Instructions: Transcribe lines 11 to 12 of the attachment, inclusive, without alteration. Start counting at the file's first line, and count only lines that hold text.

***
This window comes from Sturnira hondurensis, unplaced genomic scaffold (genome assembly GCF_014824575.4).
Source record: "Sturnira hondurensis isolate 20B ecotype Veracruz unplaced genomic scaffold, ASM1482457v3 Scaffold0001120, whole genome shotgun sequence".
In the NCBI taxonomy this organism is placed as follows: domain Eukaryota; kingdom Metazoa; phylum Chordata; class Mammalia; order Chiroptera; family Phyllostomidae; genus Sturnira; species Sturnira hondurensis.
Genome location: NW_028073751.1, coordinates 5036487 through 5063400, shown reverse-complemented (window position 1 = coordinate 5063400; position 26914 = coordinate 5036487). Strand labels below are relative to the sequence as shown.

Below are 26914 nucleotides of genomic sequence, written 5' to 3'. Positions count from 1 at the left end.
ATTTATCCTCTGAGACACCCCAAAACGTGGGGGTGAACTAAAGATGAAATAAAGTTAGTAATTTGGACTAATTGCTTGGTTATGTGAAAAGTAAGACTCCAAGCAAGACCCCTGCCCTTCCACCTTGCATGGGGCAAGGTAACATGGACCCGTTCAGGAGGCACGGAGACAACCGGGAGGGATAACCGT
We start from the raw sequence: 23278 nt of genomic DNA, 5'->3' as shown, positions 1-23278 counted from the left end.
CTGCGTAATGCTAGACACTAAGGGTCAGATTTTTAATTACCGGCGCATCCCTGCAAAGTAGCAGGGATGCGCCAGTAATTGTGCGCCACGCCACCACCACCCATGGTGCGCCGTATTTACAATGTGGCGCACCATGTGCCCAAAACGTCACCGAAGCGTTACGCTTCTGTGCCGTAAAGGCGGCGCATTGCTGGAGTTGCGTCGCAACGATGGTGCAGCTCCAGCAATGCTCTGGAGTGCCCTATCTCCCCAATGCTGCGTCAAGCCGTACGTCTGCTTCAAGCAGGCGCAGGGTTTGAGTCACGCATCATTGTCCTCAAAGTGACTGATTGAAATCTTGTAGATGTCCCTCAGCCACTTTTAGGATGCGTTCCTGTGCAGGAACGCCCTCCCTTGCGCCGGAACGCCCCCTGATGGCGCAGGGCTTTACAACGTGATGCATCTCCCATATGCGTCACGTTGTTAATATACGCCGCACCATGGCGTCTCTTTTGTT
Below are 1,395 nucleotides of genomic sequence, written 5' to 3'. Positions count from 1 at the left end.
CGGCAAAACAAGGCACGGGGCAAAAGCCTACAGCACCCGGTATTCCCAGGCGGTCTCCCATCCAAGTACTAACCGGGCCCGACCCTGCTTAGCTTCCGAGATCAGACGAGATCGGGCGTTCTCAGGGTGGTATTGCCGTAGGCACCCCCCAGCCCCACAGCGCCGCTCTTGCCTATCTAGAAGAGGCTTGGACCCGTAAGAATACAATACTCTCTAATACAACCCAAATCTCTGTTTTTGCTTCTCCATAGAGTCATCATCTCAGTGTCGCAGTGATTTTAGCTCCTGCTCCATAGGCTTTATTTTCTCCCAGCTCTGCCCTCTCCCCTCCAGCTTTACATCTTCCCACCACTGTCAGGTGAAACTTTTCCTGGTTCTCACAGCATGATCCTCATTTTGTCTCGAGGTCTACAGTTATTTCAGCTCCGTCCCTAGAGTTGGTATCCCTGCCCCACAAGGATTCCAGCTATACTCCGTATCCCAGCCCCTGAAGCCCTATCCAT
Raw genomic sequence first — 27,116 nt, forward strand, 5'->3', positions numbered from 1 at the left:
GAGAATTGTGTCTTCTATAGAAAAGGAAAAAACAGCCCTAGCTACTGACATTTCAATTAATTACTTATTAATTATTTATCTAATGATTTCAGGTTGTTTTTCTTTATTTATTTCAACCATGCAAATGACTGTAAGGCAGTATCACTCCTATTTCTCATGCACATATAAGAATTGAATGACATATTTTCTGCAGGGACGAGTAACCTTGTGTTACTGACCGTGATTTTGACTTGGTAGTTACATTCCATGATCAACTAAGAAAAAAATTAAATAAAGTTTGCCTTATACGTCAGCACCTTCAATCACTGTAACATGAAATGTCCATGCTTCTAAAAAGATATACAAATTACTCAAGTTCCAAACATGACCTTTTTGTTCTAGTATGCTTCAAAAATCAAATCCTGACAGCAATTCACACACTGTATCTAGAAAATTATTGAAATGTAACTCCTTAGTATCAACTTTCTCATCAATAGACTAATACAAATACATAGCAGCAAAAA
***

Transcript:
Raw genomic sequence first — 27,116 nt, forward strand, 5'->3', positions numbered from 1 at the left:
GAGAATTGTGTCTTCTATAGAAAAGGAAAAAACAGCCCTAGCTACTGACATTTCAATTAATTACTTATTAATTATTTATCTAATGATTTCAGGTTGTTTTTCTTTATTTATTTCAACCATGCAAATGACTGTAAGGCAGTATCACTCCTATTTCTCATGCACATATAAGAATTGAATGACATATTTTCTGCAGGGACGAGTAACCTTGTGTTACTGACCGTGATTTTGACTTGGTAGTTACATTCCATGATCAACTAAGAAAAAAATTAAATAAAGTTTGCCTTATACGTCAGCACCTTCAATCACTGTAACATGAAATGTCCATGCTTCTAAAAAGATATACAAATTACTCAAGTTCCAAACATGACCTTTTTGTTCTAGTATGCTTCAAAAATCAAATCCTGACAGCAATTCACACACTGTATCTAGAAAATTATTGAAATGTAACTCCTTAGTATCAACTTTCTCATCAATAGACTAATACAAATACATAGCAGCAAAAA